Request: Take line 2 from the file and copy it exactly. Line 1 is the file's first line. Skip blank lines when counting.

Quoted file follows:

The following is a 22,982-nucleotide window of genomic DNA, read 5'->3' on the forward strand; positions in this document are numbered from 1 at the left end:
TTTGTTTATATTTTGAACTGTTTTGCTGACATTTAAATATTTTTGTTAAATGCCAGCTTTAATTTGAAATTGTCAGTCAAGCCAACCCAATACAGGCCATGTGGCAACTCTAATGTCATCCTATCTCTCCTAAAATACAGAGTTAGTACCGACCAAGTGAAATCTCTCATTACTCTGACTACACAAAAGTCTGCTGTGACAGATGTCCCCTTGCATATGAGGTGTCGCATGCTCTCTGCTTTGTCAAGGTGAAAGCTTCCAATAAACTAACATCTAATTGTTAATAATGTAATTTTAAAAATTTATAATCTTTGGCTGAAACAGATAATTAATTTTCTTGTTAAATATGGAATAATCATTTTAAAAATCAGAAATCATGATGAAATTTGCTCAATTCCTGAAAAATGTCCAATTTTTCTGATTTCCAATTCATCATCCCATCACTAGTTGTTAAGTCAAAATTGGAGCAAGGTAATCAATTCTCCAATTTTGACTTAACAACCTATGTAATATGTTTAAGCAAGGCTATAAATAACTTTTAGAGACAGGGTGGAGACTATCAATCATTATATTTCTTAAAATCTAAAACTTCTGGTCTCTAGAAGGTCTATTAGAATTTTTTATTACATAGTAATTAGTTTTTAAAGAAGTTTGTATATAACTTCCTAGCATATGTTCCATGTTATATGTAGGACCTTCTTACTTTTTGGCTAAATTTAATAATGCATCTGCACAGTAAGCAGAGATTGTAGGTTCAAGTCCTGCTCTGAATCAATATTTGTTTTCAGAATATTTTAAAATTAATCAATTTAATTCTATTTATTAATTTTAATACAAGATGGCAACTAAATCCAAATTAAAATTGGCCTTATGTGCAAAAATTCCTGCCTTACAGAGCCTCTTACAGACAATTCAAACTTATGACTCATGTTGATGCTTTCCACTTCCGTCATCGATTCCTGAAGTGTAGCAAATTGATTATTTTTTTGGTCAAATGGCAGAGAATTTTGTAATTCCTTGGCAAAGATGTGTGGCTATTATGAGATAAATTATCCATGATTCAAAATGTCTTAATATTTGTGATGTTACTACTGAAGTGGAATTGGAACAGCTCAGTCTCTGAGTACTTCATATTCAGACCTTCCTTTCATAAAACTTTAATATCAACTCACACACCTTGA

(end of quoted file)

TTTGTTTATATTTTGAACTGTTTTGCTGACATTTAAATATTTTTGTTAAATGCCAGCTTTAATTTGAAATTGTCAGTCAAGCCAACCCAATACAGGCCATGTGGCAACTCTAATGTCATCCTATCTCTCCTAAAATACAGAGTTAGTACCGACCAAGTGAAATCTCTCATTACTCTGACTACACAAAAGTCTGCTGTGACAGATGTCCCCTTGCATATGAGGTGTCGCATGCTCTCTGCTTTGTCAAGGTGAAAGCTTCCAATAAACTAACATCTAATTGTTAATAATGTAATTTTAAAAATTTATAATCTTTGGCTGAAACAGATAATTAATTTTCTTGTTAAATATGGAATAATCATTTTAAAAATCAGAAATCATGATGAAATTTGCTCAATTCCTGAAAAATGTCCAATTTTTCTGATTTCCAATTCATCATCCCATCACTAGTTGTTAAGTCAAAATTGGAGCAAGGTAATCAATTCTCCAATTTTGACTTAACAACCTATGTAATATGTTTAAGCAAGGCTATAAATAACTTTTAGAGACAGGGTGGAGACTATCAATCATTATATTTCTTAAAATCTAAAACTTCTGGTCTCTAGAAGGTCTATTAGAATTTTTTATTACATAGTAATTAGTTTTTAAAGAAGTTTGTATATAACTTCCTAGCATATGTTCCATGTTATATGTAGGACCTTCTTACTTTTTGGCTAAATTTAATAATGCATCTGCACAGTAAGCAGAGATTGTAGGTTCAAGTCCTGCTCTGAATCAATATTTGTTTTCAGAATATTTTAAAATTAATCAATTTAATTCTATTTATTAATTTTAATACAAGATGGCAACTAAATCCAAATTAAAATTGGCCTTATGTGCAAAAATTCCTGCCTTACAGAGCCTCTTACAGACAATTCAAACTTATGACTCATGTTGATGCTTTCCACTTCCGTCATCGATTCCTGAAGTGTAGCAAATTGATTATTTTTTTGGTCAAATGGCAGAGAATTTTGTAATTCCTTGGCAAAGATGTGTGGCTATTATGAGATAAATTATCCATGATTCAAAATGTCTTAATATTTGTGATGTTACTACTGAAGTGGAATTGGAACAGCTCAGTCTCTGAGTACTTCATATTCAGACCTTCCTTTCATAAAACTTTAATATCAACTCACACACCTTGA